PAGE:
1. Apple/Blackberry, District Court of Delaware- This case was filed in conjunction with an ITC case which has since been dropped due to an unfavorable claim construction. The district court judge also adopted the same claims construction, so UPIP will likely be appealing the claim construction to a higher court. The timing of the appeal is unclear, but if UPIP is successful getting its preferred claims construction they will pursue the lawsuit in full.
  2. Google, District Court of Nevada- UPIP currently expects a Markman hearing in Summer 2014 and Winter 2014 for the trial. I think this case will provide the most near-term catalyst for UPIP shares.
  3. Apple, District Court of California- Apple successfully had the trial moved from Nevada to Northern California where it is currently awaiting a scheduling order from the judge. This case is probably more of a 2015 catalyst.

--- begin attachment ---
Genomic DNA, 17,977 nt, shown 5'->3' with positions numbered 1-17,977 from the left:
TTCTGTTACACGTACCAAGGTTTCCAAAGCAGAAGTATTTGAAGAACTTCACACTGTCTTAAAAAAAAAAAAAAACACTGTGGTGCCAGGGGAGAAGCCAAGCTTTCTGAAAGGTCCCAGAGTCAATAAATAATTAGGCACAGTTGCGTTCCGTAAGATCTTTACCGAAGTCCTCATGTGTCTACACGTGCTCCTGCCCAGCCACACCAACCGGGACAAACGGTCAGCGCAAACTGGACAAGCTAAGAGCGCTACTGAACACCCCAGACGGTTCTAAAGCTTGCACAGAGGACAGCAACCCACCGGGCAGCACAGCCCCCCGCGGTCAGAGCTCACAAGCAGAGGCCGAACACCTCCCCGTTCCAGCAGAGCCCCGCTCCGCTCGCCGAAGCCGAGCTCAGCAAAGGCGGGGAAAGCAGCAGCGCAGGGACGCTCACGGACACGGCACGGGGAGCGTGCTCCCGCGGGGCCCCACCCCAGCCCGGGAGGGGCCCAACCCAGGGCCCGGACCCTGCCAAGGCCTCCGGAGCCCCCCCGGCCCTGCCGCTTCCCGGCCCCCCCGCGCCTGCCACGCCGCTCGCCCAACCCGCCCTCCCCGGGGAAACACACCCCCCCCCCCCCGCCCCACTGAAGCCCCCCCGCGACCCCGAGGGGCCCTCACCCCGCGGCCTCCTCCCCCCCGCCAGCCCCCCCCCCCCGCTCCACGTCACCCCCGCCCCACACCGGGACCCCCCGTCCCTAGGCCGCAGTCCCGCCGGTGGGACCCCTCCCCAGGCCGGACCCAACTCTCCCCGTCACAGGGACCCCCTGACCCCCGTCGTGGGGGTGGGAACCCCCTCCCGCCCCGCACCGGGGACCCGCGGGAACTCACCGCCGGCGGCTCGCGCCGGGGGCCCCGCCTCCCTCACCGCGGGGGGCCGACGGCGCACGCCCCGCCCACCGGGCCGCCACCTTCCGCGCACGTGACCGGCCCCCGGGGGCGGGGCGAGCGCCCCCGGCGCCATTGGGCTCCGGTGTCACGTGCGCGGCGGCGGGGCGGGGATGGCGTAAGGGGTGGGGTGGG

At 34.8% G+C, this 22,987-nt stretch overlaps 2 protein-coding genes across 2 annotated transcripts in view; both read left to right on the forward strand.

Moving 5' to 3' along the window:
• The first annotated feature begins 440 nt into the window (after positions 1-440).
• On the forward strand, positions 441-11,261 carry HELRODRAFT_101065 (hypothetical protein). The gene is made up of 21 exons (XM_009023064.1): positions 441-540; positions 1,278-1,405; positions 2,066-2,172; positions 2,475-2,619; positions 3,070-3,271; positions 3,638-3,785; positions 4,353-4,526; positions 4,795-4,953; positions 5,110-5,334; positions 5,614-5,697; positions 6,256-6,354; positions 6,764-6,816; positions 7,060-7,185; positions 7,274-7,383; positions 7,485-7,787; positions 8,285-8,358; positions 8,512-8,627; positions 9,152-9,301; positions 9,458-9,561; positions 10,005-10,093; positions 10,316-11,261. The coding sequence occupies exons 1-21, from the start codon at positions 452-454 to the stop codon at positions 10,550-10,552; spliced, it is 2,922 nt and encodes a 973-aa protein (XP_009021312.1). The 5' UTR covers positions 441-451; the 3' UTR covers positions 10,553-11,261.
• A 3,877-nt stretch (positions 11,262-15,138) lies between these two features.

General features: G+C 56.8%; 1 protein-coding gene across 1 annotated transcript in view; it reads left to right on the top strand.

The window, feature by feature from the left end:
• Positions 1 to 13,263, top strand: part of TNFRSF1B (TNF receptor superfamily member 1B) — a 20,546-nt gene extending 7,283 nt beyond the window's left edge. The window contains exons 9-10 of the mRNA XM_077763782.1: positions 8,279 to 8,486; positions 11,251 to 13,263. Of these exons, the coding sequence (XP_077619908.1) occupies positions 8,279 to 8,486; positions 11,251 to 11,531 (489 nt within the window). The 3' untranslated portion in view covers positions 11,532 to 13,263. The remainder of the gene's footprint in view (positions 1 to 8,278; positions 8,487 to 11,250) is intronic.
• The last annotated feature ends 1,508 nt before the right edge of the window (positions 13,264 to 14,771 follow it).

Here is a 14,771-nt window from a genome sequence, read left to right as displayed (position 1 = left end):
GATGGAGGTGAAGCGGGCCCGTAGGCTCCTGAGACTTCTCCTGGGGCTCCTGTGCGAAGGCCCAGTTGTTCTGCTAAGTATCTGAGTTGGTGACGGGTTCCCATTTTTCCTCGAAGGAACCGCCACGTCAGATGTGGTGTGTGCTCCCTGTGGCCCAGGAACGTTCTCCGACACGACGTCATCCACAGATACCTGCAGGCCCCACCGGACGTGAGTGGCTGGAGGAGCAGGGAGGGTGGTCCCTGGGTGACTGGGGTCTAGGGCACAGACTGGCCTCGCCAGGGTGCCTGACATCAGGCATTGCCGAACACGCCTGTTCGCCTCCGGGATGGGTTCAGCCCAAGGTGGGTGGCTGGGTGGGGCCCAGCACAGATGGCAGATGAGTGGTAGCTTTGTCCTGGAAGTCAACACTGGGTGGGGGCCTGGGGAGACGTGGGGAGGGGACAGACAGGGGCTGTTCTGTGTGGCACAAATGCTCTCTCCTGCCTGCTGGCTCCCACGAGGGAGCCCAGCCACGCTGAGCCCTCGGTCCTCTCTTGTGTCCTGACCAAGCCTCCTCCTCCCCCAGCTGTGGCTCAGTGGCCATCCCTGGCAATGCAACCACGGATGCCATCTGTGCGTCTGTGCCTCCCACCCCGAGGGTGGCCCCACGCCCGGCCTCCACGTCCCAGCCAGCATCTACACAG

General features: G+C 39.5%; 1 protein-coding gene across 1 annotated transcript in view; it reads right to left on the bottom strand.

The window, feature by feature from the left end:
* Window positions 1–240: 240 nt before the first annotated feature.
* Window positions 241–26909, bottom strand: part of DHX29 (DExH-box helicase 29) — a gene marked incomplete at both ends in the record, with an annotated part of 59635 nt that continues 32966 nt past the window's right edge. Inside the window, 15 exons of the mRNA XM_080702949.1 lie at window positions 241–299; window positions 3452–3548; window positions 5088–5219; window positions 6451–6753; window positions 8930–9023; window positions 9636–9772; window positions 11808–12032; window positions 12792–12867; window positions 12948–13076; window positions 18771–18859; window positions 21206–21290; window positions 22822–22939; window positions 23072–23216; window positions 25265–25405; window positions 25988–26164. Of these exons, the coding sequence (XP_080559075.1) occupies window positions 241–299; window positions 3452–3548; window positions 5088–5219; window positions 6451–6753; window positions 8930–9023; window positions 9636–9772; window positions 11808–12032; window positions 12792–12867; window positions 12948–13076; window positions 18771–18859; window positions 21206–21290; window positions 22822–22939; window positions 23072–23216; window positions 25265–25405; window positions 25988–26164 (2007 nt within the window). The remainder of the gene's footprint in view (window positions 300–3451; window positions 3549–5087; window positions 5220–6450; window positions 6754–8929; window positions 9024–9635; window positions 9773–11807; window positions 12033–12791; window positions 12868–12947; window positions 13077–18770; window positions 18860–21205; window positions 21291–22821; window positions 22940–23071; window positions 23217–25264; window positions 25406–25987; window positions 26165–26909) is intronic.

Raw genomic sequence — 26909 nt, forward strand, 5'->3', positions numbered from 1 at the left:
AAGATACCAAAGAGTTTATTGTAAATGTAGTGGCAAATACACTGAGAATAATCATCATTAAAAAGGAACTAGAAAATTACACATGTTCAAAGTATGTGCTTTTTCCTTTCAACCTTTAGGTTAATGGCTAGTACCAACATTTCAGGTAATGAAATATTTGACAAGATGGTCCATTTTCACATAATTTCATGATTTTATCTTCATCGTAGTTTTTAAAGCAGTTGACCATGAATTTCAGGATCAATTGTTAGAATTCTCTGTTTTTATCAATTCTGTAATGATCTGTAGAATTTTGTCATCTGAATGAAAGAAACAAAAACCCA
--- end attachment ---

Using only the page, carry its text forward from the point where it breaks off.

4. Square, District Court of Nevada- This case was just recently filed, but the Nevada docket moves quickly similarly to the Eastern District of Texas favored by VHC and other patent trolls.
Note that the first three lawsuits were filed with original UPIP patents, so there may be further lawsuits filed using the Ericsson portfolio. According to http://www.unwiredplanet.com/blog, UPIP is currently also in licensing discussions with 27 companies across the core markets of mobile devices, mobile services and network infrastructure. While the recent conference call was somewhat discouraging in terms of near term licensing deals, I believe that given the volume and quality of UPIP’s IP, deals will eventually be reached. I would expect that the first couple of licensing deals announced could be significant to UPIP’s share price and I would be surprised if they did not occur sometime in 2014.
Conclusion and Valuation